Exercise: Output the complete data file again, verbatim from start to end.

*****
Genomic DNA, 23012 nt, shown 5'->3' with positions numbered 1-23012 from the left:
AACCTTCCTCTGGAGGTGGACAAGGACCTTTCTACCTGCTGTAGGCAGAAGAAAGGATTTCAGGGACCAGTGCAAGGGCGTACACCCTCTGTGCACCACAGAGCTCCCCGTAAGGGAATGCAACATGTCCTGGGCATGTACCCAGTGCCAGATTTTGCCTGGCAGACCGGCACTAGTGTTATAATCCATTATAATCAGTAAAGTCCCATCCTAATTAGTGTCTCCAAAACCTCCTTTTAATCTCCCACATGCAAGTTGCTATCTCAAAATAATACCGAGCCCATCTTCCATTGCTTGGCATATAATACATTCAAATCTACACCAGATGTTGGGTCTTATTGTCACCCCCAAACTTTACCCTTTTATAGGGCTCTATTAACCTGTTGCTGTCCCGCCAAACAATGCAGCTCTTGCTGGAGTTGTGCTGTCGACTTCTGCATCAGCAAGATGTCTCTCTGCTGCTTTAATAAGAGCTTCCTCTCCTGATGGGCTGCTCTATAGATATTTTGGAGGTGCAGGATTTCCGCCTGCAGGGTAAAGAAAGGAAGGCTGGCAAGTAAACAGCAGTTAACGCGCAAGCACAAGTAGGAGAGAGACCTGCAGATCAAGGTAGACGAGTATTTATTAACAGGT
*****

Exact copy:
Genomic DNA, 23012 nt, shown 5'->3' with positions numbered 1-23012 from the left:
AACCTTCCTCTGGAGGTGGACAAGGACCTTTCTACCTGCTGTAGGCAGAAGAAAGGATTTCAGGGACCAGTGCAAGGGCGTACACCCTCTGTGCACCACAGAGCTCCCCGTAAGGGAATGCAACATGTCCTGGGCATGTACCCAGTGCCAGATTTTGCCTGGCAGACCGGCACTAGTGTTATAATCCATTATAATCAGTAAAGTCCCATCCTAATTAGTGTCTCCAAAACCTCCTTTTAATCTCCCACATGCAAGTTGCTATCTCAAAATAATACCGAGCCCATCTTCCATTGCTTGGCATATAATACATTCAAATCTACACCAGATGTTGGGTCTTATTGTCACCCCCAAACTTTACCCTTTTATAGGGCTCTATTAACCTGTTGCTGTCCCGCCAAACAATGCAGCTCTTGCTGGAGTTGTGCTGTCGACTTCTGCATCAGCAAGATGTCTCTCTGCTGCTTTAATAAGAGCTTCCTCTCCTGATGGGCTGCTCTATAGATATTTTGGAGGTGCAGGATTTCCGCCTGCAGGGTAAAGAAAGGAAGGCTGGCAAGTAAACAGCAGTTAACGCGCAAGCACAAGTAGGAGAGAGACCTGCAGATCAAGGTAGACGAGTATTTATTAACAGGT